Aligning the right content to the right people at the right time is key to building a training plan, find out best practices to make this possible.
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Hi, everyone. My name is Kent Malmros, and I’m the senior director of Vault training at Veeva. Welcome to today’s session, building a GxP training matrix. Want to let you know I’m joined by my good friend, Kayla Brownell. She’s the global domain lead of Vault quality. And she and I have implemented a number of Vault training projects together. So after where I go through some of the key concepts, I’ll hand it off to her and she will bring everything to life by showing you a brief demonstration of the product.
Since we started developing Vault training, it’s been very critical to us at Veeva to improve the overall experience of developing and maintaining training records within a learning management system. And historically, learning management systems have made it very difficult to build, maintain, and deploy a true modernized role-based training matrix. And in a world where training is a critical part of the overall compliance efforts of a company, it’s even more important to ensure that you’re able to truly develop the right qualifications for your learners, get them to learners quickly, have them completed, and show those completions if an FDA inspection occurs, so that you can truly prove that you have prepared everyone in your company to do their job to the best of their ability.
There’s an impact if you’re unable to do that. In many respects, we of course worry about critical outcomes in healthcare. We want to ensure that we are building the best products possible. So having people ready to do their jobs is the most important piece of that equation. But also, if you’re unable to demonstrate compliance, the FDA will of course cite that as a quality problem. And it could result in warning letters or 483s. And that can have a dramatic impact on your business, including significant fines. So as you develop the right type of qualification set and apply them to a training matrix, historically, there’s been really a pyramid-based approach to ensuring the learning plan that employees are being delivered meets all the differing needs of an organization. And this can vary quite a bit from company to company, but ultimately you have corporate compliance, HR-driven assignments that have broad application. You have differing assignments depending on the nature of someone’s full-time or non full-time role in the organization.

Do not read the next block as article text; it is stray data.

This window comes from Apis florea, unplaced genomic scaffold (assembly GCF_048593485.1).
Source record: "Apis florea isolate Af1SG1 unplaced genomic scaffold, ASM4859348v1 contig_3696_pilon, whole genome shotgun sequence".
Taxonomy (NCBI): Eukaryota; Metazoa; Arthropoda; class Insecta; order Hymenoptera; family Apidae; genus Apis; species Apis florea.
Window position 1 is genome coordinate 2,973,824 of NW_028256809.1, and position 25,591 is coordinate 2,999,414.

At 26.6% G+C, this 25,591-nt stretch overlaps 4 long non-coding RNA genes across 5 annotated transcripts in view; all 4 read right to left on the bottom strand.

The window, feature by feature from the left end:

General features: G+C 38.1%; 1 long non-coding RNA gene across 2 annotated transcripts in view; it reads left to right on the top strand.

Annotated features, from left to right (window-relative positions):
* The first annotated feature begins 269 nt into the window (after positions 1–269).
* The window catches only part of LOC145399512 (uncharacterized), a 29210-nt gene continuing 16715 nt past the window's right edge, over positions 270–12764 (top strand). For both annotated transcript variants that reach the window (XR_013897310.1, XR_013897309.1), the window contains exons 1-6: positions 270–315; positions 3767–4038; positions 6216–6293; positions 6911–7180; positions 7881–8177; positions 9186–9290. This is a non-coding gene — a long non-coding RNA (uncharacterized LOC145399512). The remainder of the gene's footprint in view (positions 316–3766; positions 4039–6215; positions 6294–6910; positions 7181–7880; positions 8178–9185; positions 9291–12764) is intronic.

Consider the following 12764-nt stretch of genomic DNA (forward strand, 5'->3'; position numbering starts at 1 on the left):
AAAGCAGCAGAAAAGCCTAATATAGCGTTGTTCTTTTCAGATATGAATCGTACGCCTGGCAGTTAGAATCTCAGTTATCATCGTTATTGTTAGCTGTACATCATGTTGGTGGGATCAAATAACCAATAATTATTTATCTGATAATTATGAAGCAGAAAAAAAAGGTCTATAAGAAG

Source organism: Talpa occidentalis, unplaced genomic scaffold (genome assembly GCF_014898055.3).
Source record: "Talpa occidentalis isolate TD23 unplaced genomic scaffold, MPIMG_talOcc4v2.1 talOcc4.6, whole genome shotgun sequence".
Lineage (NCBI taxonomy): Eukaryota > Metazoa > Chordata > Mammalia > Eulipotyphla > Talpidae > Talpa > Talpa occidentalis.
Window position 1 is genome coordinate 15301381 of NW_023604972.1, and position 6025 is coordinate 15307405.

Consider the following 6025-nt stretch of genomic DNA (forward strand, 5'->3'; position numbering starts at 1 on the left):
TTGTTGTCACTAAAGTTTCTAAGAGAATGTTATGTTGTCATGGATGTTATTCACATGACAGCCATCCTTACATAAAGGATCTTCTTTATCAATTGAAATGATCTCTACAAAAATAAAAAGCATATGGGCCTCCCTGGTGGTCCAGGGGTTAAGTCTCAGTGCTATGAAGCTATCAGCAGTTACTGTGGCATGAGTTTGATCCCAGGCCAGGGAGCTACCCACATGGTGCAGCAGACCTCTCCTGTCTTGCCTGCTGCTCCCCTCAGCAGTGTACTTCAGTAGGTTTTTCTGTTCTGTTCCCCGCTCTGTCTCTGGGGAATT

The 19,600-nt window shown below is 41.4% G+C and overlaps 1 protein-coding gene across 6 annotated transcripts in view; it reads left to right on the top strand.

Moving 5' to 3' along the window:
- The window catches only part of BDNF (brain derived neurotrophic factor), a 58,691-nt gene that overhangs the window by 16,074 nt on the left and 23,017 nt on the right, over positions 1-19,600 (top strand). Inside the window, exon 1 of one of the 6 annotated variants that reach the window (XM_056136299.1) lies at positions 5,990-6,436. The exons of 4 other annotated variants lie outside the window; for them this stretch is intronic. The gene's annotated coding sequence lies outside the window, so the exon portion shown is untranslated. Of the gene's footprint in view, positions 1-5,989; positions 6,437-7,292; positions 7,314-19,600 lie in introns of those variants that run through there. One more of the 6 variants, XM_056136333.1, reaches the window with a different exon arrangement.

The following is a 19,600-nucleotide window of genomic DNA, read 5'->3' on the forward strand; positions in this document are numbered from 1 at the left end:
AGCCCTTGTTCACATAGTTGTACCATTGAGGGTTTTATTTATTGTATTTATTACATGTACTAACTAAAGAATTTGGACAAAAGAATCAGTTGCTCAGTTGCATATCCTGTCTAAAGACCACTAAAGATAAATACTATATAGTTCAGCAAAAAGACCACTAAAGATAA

And from there, you start to deviate based on what people’s functions are and what they do on a day-to-day basis at the department level, at a sub department level, and ultimately, an operational level. And with Vault training, we believe that it should be easy to ensure that you’re aligning the right content with the right people at the right time by having granular control over connecting those different really parts of that pyramid to an individual by defining what records you want to pretty much determine what qualifications should be at that operational level. And then associate them with an individual curriculum, learner role, department, location, and beyond. Now, this illustration demonstrates how we would do it in Vault training on a record by record basis. It’s really important to ensure that we can show you that pretty much in a real world example. So I’m going to hand it off to Kayla. She’ll walk you through some examples both on slides and then dive into the application and bring it to life.